Poll finds New Yorkers don't want a late budget over an ethics fight
Gov. Andrew Cuomo has repeatedly threatened to hold up the state budget over ethics reform and other issues, like education policy.
Now, a poll finds that voters would rather that the budget be on time. The spending plan is due March 31 and lawmakers return to Albany Wednesday to begin several weeks of negotiations.
The Siena College survey asked voters about Cuomo’s plan to make the state budget late if the legislature doesn’t agree to an ethics package that includes fuller disclosure of lawmakers’ outside income. Siena spokesman Steve Greenberg says the majority, 55 percent, think that’s a bad strategy, and many question the governor’s motives.
"Half the voters of this state say it’s an idle political threat,” Greenberg said. “Only 42 percent think it’s real, serious effort by the governor to get ethics reform passed.”
Last year, Cuomo agreed to disband a Moreland Act Commission on corruption in exchange for a budget deal that included new anti-bribery laws, but critics said that the package he accepted was too weak, and did not go far enough.
Poll respondents do believe that cleaning up corruption in Albany is very important. 92 percent say it’s a serious problem.
The Assembly Speaker was recently arrested and charged with operating a multi-million dollar scheme of bribery and kickbacks, and had to resign. The U.S. Attorney is in the midst of several other anti-corruption investigations. But Greenberg says voters are also concerned that the past four years of orderly budgets will end, and New York will go back to the decades-long tradition of late budgets and dysfunction.
“The governor himself may have created this problem for himself,” said Greenberg. “For the last four years he’s touted an on time budget.”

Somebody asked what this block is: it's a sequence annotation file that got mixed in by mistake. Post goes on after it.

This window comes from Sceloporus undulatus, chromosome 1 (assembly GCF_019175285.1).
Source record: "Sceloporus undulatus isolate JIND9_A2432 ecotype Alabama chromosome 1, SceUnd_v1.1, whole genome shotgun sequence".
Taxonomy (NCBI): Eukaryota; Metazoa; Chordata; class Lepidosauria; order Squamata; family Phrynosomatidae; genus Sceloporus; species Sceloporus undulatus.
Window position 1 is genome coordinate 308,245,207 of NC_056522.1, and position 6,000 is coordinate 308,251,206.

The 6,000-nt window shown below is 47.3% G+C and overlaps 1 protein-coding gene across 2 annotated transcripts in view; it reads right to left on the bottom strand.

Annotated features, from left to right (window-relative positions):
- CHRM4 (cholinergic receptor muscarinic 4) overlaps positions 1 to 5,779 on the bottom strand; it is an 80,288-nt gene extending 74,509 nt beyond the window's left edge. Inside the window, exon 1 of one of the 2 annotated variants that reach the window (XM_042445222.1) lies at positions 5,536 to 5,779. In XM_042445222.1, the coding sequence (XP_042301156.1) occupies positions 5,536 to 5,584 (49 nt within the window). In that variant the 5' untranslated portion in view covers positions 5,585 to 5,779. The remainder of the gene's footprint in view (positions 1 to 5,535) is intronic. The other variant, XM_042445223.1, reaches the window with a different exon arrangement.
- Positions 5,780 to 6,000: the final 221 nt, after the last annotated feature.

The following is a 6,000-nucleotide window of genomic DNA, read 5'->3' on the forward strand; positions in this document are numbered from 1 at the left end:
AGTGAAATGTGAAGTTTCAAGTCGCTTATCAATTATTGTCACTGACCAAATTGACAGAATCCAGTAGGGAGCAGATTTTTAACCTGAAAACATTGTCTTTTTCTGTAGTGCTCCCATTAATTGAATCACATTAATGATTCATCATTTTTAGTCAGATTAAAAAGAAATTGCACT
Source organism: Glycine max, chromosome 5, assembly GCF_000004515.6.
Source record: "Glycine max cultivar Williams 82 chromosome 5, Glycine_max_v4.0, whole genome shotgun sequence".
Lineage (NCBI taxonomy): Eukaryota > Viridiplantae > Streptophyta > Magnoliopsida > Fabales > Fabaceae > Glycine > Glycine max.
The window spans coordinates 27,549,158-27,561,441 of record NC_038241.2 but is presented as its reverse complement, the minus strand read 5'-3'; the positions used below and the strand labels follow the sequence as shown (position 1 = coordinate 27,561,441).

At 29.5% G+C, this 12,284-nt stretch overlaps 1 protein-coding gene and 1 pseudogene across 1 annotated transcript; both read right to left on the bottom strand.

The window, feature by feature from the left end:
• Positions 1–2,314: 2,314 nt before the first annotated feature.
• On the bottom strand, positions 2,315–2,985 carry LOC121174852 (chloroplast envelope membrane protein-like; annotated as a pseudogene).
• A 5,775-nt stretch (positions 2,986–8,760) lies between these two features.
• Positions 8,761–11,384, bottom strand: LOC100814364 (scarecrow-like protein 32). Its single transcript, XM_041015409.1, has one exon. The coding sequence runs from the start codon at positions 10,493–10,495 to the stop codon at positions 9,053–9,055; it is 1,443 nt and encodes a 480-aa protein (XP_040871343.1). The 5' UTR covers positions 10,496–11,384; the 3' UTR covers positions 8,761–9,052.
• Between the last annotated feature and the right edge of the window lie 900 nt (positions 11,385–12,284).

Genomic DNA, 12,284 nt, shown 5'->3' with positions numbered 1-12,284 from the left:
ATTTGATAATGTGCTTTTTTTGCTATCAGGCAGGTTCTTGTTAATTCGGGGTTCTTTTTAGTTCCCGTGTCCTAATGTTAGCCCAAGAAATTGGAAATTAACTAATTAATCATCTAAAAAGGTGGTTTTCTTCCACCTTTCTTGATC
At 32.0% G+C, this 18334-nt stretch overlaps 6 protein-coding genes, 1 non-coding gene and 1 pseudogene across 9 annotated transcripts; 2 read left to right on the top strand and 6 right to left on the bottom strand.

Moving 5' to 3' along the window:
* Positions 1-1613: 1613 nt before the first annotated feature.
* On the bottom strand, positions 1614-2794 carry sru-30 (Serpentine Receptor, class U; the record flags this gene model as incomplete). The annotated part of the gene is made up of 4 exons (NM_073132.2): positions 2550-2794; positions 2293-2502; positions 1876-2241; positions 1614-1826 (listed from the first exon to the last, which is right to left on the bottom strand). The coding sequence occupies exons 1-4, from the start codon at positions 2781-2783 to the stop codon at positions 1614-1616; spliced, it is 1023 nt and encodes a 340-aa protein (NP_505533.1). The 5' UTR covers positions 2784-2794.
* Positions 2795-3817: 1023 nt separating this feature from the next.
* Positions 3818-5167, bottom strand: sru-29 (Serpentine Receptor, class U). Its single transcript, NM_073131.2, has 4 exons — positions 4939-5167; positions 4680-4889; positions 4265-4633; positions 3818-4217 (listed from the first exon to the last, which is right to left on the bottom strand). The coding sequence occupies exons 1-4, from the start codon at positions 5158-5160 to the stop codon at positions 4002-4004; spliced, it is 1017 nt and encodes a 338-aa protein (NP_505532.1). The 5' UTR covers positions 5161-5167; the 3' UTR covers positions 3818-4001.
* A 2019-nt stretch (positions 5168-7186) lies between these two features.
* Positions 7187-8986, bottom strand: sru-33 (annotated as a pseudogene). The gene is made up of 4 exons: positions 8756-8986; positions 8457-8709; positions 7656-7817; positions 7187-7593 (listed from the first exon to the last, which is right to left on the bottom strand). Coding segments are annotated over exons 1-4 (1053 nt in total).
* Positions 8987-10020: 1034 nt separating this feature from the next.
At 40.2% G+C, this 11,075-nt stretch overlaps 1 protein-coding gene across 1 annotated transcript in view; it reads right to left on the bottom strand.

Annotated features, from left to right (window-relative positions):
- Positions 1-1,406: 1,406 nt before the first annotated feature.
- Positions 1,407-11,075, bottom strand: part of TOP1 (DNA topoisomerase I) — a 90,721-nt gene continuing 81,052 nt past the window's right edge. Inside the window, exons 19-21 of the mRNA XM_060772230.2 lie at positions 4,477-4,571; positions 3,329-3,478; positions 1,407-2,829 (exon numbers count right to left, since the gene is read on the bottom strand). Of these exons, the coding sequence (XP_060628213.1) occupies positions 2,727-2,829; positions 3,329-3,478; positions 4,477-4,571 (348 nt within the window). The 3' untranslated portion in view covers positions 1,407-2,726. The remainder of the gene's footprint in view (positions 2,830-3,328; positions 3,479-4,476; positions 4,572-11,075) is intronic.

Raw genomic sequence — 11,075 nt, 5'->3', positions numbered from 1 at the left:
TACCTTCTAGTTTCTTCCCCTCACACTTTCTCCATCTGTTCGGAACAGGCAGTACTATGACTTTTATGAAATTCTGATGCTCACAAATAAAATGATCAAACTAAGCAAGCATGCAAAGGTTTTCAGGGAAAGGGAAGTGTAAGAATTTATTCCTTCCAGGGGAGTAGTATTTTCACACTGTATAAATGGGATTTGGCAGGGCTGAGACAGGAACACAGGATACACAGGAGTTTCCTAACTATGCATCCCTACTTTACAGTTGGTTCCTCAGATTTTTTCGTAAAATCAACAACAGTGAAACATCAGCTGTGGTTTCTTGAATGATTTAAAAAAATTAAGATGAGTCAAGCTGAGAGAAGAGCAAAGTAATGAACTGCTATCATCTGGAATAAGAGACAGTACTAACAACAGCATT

Greenberg says “voters have gotten used” to lawmakers meeting their deadlines. “They like it, and they want to continue to see it,” he said.
In addition to putting his ethics reform package in the budget, Cuomo has also added other policy items to the state spending plan, including education changes. Cuomo wants 100 more charter schools, stricter teacher evaluations, an education tax credit for private schools, and the Dream Act, which would give college aid to children of immigrants who came to the country illegally.
A 2004 court decision limited the legislature’s ability to make changes in the governor’s spending plan, and the current governor has increasingly put more policy language into the state’s spending plan, including raising the minimum wage in 2013 and increasing penalties for texting while driving in 2014.
Susan Lerner, with Common Cause, says it’s a “slippery slope” to put more and more unrelated items into the budget.
“Most of the negotiations take place behind closed doors, “Lerner said. “These issues and the public don’t have the benefit of a full legislative process, which is designed to allow different voices to be heard and to build a consensus.”
Cuomo has argued that he has more leverage with the often divided state legislature to get things passed when they are included in the budget, than as stand -alone bills during the rest of the session. Lerner says that’s a sorry statement on Albany’s dysfunction.
“That is an indictment of our legislature and a break down in the legislative process,” Lerner said.
Ultimately, the governor has the upper hand in the budget talks. Under a practice begun by his predecessor, former Governor David Paterson, Cuomo can offer lawmakers the choice of accepting his spending plan, with all the other policy changes included, or reject it and shut down the government.